The Feds get involved, but since Doyle has a bad reputation, they are convinced there is nothing in it and Doyle and Russo are asked to drop the case. At this point Charnier’s gunman, Pierre Nicoli (Marcel Bozzuffi), makes an assassination attempt at Doyle, killing an innocent bystander instead. The resulting chase is probably the most famous scenes of the movie where Nicoli hijacks a train, killing several people in the process and Doyle chasing the train on the road underneath it in an increasingly wrecked car. However, it is only when they bring in Charnier’s luxury car and find a pile of drugs that everybody get convinced, leading up to the final showdown.

The most remarkable here is not the story, but the cinematography. It is possible New York looked bad in 71, but I am convinced the cinematographer (Owen Roizman) made it look a lot worse. Everything is grey and dirty, rundown and ruined. Post-apocalyptic, really, and it actually fits the frantic and seedy Doyle. His mess of an apartment looks much like the rest of the town.

Reading up on the movie, the ending is supposed to be special, so I was looking forward to it. It is supposed to be a big downer, but Doyle is just doing what he has been doing throughout, chasing bad guys without a care for whoever happens to be in the way. I guess there is a case there for police violence… 

Somewhat related, I found it baffling that the massive killing spree in the train chase was passed over with no implications. To me this looked like a major disaster including the derailing of the train, but the movie just moves on as if nothing had happened. This was for me a much larger story than the drug-bust, but maybe the idea is that people got killed by trigger happy gangsters on a daily basis in 1971 New York. It certainly helped promoting the apocalyptic ambience, if not the logic of the storyline.

As I said “The French Connection” is not a bad film and I am pretty certain it has its fanbase. I was disappointed, but that may just be me.


Wednesday 19 August 2020

Get Carter (1971)

Gør Carter Kold

The List suffers from too little Michael Caine, at least up to this point. In “modern” films Caine has always been the element that could lift any movie no matter how hopeless it otherwise was (Austin Powers just to mention one), but Caine had some very good roles back in the sixties and seventies and it is a shame that only with “Get Carter” we are served some on the List.

“Get Carter” is very much a product of its time, there in the early seventies. It is an impressionistic movie, which was very much in vogue, where the viewer is introduced to a world and a story without any explanation and left to sort it out for him or her self through what is presented. I cannot say I am 100% certain of the storyline, but probably need one or two re-watches to get the details. “Get Carter” also presents a worn-down world of degradation and corruption. It is the world of “Dirty Harry”, “Klute” and “A Clockwork Orange” where morals are flossy and lives are cheap.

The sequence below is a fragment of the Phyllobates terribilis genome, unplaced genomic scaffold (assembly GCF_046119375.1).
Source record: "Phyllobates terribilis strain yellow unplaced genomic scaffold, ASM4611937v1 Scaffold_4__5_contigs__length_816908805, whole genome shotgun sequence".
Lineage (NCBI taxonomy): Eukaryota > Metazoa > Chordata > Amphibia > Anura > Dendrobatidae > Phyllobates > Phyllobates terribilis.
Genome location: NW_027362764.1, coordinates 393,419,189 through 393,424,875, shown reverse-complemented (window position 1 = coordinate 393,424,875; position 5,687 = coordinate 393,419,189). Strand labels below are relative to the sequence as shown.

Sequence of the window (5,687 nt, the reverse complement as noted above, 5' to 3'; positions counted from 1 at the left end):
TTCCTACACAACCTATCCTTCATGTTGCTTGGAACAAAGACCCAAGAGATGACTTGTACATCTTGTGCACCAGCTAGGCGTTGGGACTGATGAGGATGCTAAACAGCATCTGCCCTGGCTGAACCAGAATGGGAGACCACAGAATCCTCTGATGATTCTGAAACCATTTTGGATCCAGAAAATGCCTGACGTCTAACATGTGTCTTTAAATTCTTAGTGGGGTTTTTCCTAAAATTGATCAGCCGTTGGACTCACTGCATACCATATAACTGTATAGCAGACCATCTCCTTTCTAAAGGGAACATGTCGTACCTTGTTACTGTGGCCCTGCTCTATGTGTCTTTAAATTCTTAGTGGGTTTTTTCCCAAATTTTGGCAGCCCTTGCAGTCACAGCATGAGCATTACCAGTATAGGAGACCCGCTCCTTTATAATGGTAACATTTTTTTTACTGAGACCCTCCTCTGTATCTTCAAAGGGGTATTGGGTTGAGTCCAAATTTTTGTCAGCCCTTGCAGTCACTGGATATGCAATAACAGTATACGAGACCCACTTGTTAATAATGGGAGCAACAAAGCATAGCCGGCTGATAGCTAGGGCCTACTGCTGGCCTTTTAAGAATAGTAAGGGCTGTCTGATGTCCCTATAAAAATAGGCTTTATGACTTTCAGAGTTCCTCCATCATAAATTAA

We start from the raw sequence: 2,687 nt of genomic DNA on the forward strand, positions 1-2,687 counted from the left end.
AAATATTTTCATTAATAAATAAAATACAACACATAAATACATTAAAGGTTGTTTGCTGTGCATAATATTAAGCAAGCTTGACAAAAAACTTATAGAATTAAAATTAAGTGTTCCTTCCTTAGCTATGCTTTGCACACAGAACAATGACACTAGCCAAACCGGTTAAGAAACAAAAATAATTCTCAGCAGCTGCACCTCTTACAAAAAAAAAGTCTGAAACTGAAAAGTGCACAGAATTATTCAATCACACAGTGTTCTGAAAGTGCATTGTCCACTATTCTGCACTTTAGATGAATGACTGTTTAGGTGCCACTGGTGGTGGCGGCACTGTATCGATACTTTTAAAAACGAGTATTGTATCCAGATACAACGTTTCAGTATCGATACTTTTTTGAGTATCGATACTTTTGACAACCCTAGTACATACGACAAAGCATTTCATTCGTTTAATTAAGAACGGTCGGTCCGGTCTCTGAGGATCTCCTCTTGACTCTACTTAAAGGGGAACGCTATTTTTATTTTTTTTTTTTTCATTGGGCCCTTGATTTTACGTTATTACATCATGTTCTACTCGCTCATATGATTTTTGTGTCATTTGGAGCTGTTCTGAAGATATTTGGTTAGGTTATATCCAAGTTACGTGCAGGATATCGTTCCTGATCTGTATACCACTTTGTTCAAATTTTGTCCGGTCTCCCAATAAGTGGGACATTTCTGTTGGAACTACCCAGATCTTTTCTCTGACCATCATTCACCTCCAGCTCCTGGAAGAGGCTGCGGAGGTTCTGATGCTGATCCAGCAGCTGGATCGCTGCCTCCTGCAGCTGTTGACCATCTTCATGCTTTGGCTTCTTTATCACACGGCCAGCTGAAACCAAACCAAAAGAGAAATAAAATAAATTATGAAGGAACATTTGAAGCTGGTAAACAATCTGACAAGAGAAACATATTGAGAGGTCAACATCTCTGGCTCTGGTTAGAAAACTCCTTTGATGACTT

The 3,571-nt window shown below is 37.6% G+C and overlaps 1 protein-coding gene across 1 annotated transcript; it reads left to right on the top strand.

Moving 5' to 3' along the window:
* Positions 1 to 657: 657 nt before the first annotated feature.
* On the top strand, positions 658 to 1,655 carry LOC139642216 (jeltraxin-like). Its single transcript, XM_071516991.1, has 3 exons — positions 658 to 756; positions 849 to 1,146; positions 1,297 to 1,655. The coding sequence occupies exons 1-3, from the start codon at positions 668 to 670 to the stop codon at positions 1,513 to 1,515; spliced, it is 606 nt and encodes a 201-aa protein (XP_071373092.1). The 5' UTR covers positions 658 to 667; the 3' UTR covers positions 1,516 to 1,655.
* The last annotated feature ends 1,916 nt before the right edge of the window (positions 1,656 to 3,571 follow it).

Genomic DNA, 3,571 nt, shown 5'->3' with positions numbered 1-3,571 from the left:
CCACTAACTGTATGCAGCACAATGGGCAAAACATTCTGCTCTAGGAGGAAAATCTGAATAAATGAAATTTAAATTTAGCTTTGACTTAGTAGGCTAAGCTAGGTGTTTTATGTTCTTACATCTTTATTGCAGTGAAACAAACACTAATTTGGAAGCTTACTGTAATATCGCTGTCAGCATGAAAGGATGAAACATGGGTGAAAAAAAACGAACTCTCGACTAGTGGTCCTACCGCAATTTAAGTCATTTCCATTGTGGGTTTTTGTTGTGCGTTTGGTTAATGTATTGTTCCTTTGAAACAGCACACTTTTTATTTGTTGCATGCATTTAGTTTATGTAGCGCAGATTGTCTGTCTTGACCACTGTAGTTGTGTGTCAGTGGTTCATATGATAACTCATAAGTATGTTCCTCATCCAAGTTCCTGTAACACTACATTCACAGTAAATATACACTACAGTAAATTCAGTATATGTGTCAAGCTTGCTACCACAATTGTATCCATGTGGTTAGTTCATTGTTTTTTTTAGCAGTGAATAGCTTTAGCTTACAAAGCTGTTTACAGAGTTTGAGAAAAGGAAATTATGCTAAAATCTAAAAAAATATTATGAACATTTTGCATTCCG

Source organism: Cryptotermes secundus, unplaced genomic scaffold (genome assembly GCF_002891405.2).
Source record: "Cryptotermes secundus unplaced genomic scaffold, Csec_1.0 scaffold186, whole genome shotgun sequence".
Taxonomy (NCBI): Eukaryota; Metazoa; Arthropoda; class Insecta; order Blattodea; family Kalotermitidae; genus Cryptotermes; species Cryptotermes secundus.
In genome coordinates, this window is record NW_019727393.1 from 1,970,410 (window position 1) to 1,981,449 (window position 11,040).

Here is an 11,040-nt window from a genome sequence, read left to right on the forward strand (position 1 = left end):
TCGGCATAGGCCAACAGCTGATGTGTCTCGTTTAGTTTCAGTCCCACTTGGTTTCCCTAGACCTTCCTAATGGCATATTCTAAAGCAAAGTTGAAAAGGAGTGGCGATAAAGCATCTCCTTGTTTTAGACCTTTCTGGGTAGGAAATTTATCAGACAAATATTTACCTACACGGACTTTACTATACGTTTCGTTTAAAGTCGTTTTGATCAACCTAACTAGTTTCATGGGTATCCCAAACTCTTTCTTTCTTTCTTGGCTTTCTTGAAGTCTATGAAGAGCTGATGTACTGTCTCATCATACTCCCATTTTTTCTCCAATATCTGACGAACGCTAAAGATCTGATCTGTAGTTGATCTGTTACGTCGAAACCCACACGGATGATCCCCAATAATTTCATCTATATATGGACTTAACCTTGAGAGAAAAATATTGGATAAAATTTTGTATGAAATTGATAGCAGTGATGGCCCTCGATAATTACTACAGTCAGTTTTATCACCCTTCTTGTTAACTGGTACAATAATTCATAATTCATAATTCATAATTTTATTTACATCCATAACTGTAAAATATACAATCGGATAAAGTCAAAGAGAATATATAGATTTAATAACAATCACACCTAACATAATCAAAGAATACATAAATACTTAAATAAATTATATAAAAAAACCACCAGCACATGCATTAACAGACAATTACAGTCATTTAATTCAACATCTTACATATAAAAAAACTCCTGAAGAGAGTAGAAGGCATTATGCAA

Jack Carter (Michael Caine) is a gangster in London who learns that his brother Frank has died up north in his native Newcastle. Jack goes to Newcastle to deal with the funeral and, convinced of foul play starts to investigate his brother’s death. This is where it starts getting complicated. There are an awful lot of dodgy types going around in Newcastle, none of whom likes what Jack is doing. Local ringleader Cyril Kinnear (John Osborne) seems to have had a hand in Franks death. A rival to Kinnear, Brumby (Bryan Mosley) wants to use Jack against Kinnear. Jack’s employer in London, Gerald Fletcher (Terence Rigby) has worked out that Jack is having an affair with his wife and has sent a team of gangsters to Newcastle to pick him up and in the middle of all this Jack learns that Frank’s daughter has been coerced into making porn movies. Add to this a number of women whose attachments are a bit uncertain.

Quite a handful to keep track of and, mind you, none of this is explained. You sort of have to work it out as the scenes unfold.

And unfold they do. There is no filter on anything we are exposed to. Jack is a violent and ruthless man, his only redeeming characteristic is that everybody appears to be worse and that he does seem to be fighting a worthy cause, revenging his brother’s death. Brutality, torture and cold-blooded murder is dealt out liberally as is sex, drugs and, well more violence. I kept thinking of this as the long-lost twin of “Pulp Fiction”, there are just so many similarities. The main difference is the “Get Carter” never seems to glory in the violence as Tarantino is prone to. Its depiction is cold and factual, a color in the palette used to paint the rotten underbelly of this provincial city.